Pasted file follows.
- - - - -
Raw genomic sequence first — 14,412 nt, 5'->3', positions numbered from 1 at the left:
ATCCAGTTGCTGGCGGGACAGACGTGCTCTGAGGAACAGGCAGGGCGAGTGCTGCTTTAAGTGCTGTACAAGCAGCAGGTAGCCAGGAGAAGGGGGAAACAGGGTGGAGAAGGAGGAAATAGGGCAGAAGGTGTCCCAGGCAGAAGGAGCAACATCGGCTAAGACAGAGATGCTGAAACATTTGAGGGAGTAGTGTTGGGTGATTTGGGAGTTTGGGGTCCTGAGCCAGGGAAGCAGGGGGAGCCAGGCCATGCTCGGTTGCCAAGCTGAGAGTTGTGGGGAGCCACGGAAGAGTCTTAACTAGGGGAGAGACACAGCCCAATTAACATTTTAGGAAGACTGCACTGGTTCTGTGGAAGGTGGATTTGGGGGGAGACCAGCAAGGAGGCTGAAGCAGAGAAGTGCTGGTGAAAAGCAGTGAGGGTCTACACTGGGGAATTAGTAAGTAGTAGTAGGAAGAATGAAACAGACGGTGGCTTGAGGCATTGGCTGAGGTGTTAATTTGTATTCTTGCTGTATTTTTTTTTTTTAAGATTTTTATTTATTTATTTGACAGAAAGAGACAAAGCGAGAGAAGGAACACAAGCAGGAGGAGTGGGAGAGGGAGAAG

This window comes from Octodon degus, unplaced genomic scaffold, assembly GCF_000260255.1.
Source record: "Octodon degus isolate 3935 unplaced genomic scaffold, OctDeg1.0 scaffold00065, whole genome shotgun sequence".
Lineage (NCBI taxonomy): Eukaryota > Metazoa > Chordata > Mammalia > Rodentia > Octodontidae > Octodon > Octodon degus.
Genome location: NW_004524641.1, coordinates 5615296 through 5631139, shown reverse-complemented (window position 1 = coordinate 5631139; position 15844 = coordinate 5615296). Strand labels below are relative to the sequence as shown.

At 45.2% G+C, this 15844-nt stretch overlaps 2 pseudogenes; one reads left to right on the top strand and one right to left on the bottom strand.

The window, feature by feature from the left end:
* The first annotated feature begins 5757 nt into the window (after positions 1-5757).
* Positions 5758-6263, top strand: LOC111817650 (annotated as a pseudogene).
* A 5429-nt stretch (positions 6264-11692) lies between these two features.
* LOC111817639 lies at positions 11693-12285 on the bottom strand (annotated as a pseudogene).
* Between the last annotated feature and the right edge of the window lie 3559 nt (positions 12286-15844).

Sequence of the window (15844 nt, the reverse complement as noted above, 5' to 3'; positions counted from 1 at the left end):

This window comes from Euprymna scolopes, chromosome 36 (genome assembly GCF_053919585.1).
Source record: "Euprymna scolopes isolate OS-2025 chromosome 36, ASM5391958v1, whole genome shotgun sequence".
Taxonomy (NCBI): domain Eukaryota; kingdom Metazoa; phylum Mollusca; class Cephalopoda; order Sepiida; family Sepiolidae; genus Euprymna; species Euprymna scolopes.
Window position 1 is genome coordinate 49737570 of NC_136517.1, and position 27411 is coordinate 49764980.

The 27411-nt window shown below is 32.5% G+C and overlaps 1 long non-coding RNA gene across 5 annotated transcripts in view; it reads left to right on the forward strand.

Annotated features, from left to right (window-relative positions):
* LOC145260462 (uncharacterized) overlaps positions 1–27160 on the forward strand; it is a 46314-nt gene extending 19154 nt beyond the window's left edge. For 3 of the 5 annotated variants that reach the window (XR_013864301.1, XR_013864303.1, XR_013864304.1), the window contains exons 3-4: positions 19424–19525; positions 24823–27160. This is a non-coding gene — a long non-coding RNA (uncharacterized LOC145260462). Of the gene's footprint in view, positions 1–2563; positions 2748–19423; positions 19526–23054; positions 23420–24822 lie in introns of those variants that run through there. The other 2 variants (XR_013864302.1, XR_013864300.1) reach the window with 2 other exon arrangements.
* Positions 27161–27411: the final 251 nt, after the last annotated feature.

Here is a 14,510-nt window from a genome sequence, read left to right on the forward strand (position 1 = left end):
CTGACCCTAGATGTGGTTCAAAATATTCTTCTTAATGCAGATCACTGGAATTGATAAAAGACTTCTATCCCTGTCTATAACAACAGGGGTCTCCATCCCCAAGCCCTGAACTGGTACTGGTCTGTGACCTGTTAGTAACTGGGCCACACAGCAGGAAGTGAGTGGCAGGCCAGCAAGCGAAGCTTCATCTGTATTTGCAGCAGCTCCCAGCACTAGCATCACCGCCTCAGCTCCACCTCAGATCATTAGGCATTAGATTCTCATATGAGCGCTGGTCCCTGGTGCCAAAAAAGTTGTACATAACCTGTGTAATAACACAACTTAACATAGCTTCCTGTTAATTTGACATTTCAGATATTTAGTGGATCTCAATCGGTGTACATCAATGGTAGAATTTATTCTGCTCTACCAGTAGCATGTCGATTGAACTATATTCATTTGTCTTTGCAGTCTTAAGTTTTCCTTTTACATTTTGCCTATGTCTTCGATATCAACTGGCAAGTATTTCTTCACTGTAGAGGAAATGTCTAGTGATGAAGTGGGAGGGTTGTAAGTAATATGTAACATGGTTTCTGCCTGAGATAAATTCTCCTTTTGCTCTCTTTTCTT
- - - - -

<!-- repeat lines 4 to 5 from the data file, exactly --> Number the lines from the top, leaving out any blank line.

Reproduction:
Source record: "Octodon degus isolate 3935 unplaced genomic scaffold, OctDeg1.0 scaffold00065, whole genome shotgun sequence".
Lineage (NCBI taxonomy): Eukaryota > Metazoa > Chordata > Mammalia > Rodentia > Octodontidae > Octodon > Octodon degus.